I sat in the Qantas Club Lounge fighting back tears as the kiddo sent me text messages saying she would miss me. There were tears when I left, but my mum assured me that she was okay within about five minutes. (There’s a double-edged sword for you – happy that she is okay, but, dammit, couldn’t she be upset a little longer?)
I was hoping to drown the sadness of three weeks without my little girl with the excessive food and booze on offer in the lounge, but a stupid BGL of 17.3mmol/l (hello stress) saw me nibble on some nuts, drink half a glass of sparkling wine and avoid the dessert table. Missed opportunity.
By the time I boarded, my CGM was showing a much nicer number and I settled in for the long flight. As usual, I was asleep before we took off and managed to get in five hours of sleep, waking only because my pump was vibrating. (At that point, I felt I needed to explain to the person next to me why the little box in my top was vibrating and what it was for and I have diabetes and it’s telling me that my blood sugar is above it’s high limit because I’m stressed when I’m in transit and I miss my nine year old daughter and I wonder when the wine cart will be around.)
I am not afraid of flying – never have been. But I loath being in transit. It stresses me out and that sends my BGLs soaring. I bolused a little and upped my basal rate a touch.
When food arrived, I took two mouthfuls of the chicken-rice-vegetable combination that seems to make up pretty much every airline meal and held on to the chocolate bar. My CGM graph was pretty stable for the remainder of the first leg.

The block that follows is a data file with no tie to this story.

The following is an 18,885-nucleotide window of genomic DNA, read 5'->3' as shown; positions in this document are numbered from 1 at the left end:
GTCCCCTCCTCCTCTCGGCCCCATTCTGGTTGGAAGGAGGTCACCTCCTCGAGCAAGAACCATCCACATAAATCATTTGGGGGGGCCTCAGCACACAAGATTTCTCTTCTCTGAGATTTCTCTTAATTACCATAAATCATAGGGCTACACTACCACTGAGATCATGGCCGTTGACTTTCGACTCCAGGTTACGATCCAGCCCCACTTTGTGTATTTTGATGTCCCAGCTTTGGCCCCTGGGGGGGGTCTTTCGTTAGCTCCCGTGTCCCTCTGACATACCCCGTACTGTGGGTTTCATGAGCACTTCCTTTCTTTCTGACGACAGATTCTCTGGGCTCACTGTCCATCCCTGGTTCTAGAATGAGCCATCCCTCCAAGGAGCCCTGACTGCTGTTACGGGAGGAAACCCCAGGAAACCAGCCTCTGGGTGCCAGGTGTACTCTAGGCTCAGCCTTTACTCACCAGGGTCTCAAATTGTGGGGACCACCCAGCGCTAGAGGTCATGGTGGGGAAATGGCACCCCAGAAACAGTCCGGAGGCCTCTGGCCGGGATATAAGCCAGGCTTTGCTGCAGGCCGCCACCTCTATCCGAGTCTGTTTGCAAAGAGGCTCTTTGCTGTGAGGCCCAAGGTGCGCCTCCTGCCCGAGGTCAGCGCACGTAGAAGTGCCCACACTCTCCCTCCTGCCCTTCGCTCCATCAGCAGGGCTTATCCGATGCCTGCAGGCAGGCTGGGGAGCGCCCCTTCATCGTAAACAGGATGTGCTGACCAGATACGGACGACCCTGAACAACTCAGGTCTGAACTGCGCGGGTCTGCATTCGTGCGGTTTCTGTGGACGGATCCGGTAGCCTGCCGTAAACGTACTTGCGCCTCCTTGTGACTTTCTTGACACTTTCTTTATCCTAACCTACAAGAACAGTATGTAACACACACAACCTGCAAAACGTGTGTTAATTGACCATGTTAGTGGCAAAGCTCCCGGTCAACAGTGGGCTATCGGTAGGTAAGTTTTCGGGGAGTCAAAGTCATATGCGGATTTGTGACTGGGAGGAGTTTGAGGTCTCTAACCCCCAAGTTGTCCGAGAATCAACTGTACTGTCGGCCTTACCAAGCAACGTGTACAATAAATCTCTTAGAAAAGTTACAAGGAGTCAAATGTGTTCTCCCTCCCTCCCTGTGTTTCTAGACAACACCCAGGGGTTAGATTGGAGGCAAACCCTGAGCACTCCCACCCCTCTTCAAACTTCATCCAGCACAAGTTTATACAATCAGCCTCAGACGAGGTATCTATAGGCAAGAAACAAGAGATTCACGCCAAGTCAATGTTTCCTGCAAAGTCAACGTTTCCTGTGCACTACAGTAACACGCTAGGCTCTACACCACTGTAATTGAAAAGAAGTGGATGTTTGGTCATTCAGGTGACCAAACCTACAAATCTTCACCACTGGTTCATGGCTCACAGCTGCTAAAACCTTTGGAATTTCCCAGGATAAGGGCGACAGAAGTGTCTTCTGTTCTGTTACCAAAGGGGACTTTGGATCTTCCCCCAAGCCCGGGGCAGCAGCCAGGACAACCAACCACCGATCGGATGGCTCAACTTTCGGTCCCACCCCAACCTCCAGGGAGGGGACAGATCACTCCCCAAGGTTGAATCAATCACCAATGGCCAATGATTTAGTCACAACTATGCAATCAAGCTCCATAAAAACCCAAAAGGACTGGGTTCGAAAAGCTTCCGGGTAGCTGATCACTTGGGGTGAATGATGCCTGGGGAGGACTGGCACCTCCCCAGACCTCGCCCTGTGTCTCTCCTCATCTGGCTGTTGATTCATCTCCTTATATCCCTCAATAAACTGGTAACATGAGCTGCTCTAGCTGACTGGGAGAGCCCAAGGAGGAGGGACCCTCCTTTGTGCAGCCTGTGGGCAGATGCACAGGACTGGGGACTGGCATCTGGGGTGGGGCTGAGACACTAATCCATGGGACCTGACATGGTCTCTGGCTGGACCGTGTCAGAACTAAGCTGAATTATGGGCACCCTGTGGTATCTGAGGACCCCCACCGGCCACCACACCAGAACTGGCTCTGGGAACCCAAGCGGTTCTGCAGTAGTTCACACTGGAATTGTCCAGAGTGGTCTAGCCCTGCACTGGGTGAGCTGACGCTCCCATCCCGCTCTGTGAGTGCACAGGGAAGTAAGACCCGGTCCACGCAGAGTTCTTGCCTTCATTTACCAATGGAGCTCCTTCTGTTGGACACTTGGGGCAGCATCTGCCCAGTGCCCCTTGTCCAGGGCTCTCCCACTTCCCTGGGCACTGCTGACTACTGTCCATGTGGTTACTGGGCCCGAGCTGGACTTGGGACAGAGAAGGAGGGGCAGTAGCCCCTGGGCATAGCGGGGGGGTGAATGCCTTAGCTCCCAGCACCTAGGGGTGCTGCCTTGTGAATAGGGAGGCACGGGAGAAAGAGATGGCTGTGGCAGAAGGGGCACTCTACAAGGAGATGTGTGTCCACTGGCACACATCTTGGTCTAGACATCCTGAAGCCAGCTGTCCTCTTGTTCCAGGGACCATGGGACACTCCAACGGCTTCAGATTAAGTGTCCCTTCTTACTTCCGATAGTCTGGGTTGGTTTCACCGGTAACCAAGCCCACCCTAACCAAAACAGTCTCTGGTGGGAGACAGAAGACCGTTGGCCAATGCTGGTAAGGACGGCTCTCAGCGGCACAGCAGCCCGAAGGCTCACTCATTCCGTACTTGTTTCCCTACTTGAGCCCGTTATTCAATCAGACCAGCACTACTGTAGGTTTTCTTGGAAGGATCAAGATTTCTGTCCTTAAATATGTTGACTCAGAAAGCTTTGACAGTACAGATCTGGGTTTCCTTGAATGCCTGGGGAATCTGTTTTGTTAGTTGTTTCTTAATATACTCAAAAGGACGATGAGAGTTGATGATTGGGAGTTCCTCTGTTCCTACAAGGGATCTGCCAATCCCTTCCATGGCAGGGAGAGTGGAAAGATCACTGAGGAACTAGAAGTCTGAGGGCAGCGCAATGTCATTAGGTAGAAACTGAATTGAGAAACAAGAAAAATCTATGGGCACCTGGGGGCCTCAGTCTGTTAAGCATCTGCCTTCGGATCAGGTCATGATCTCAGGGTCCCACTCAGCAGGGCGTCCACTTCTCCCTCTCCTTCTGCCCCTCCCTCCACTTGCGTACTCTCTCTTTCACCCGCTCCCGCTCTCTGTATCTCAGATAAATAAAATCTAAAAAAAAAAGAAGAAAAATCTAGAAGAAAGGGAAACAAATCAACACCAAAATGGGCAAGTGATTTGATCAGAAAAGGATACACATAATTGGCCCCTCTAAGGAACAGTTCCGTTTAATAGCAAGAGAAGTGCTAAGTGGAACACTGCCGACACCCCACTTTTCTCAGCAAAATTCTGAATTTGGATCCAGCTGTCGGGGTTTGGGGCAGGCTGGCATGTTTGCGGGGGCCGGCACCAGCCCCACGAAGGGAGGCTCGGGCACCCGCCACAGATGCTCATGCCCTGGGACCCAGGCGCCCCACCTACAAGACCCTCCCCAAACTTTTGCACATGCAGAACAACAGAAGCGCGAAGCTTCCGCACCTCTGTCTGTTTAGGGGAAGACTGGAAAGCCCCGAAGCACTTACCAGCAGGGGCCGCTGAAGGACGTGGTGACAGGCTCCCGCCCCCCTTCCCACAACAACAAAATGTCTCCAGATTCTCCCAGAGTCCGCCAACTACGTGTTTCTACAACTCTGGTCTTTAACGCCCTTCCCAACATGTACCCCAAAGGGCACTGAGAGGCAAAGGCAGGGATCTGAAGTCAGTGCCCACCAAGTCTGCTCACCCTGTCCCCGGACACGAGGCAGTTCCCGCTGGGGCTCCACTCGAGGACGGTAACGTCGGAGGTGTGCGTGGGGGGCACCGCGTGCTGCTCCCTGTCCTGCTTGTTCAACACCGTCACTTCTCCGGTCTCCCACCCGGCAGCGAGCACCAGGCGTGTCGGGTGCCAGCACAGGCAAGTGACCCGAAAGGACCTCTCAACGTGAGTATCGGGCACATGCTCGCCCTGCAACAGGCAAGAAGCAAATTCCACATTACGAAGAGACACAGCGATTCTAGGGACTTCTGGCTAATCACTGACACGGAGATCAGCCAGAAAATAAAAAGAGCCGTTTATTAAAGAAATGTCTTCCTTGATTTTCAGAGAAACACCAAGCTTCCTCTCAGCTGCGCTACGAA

At Dubai airport, I set of every alarm possible going through security and was escorted to a private room to be patted down by a female attendant.
‘I’m wearing two medical devices – one here (I patted my chest) and one here (this time, I patted my abdomen where my CGM is inserted). I can show you if you’d like.’
After playing diabetes show and tell, I collected my things and moved through the airport, finding somewhere to have a coffee and regroup before the final flight. (And avoid accidentally buying a Hermes bangle.)
A two hour lay-over and I boarded the plane for Vienna. Thirty minutes in and off went my alarm warning me that my BGL was dropping too fast. I treated the impending low and fell asleep for a couple of hours, waking for a meal (another two mouthfuls!) and rounded out the flight with a couple of movies.
Checking into the hotel, I realised it had been 26 hours in transit door to door.
Travelling with diabetes has it’s challenges. I never travel now without wearing CGM because I like being able to pull out my pump and see how I am tracking. I love that I can respond to arrows before the number becomes problematic. This is, of course, the beauty of CGM all the time, but being able to stop having to deal with a nasty hypo while cruising at 35,000 feet in a cramped space is convenient beyond belief. Equally, being warned about the ‘about-to-happen-in-transit-stress-highs’ before they become horrid, socks on teeth, needing to wee every five minutes hypers is fabulous – for me and the person I’d be climbing over to get to the loo!
So, now, I’m in Vienna. The first strudel and schnitzel have been consumed. I’m jet lagged beyond belief. But my BGLs are over their in-transit-stress. Everything is how it should be and I’m ready for EASD!